What underpins this intelligence? Data and artificial intelligence (AI). Having the ability to analyse exponentially more data about what customers do and don’t want, will be the difference between those financial organisations that survive and those that don’t.

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But where can financial services organisations start when it comes to harnessing data and AI? The key lies in embracing “Openness” and “Simplicity”. By embracing open source software, organisations can achieve both. They equip themselves with the best of what modern technology has to offer. The open banking movement will be a pivotal moment in this regard. Specifically, open banking will impact financial firms in the same way open source impacted software. This shift will mean more rapid acceleration of innovation, faster launches of new business models and the creation of massive value for disruptors and adapters. It will likely bring the same dynamism of the software industry to financial services.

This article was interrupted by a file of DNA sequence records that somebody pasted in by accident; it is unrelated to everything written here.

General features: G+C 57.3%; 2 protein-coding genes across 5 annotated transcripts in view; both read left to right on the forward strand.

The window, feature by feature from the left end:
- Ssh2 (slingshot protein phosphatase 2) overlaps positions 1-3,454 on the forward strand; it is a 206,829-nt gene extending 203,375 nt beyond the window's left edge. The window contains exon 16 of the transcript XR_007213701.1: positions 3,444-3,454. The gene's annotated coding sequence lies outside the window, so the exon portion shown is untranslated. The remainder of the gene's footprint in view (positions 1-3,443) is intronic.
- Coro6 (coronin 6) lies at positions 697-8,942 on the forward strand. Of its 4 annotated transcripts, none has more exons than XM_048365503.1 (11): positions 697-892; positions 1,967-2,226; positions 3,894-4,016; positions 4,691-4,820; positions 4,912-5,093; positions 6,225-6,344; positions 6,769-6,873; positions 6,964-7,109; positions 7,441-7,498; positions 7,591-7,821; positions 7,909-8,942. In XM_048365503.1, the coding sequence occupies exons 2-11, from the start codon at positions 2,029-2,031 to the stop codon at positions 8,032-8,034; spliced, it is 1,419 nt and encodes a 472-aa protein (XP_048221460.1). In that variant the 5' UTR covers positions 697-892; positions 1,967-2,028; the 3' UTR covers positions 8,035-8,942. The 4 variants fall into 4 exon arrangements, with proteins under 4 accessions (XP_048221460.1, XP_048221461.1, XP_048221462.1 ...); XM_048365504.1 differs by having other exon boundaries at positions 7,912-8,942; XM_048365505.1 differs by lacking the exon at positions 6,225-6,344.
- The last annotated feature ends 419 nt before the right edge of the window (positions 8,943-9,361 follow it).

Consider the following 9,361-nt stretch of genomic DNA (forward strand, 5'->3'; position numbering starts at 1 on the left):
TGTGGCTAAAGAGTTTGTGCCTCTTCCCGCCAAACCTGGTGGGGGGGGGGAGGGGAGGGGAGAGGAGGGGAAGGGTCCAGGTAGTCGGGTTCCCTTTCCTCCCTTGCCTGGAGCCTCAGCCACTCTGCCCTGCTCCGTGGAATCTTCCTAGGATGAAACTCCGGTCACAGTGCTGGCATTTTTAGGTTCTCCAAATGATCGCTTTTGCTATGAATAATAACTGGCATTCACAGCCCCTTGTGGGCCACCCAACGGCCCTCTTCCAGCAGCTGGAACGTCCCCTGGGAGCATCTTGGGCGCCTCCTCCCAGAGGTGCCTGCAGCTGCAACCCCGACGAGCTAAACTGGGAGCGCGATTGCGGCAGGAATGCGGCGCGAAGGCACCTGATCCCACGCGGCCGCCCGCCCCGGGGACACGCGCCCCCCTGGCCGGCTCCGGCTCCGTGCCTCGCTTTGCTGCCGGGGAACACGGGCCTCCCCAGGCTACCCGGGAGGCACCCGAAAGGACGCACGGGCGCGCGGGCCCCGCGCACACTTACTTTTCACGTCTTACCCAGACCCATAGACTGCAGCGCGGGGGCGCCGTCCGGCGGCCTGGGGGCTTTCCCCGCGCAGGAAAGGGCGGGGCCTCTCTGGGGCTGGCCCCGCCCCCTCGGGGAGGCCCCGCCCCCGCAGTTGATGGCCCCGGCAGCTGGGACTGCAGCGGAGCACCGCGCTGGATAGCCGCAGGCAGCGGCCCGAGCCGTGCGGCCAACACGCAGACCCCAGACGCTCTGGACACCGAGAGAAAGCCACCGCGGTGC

So, how do you create this openness and simplicity? It all starts with building a collaborative data platform.

The data building blocks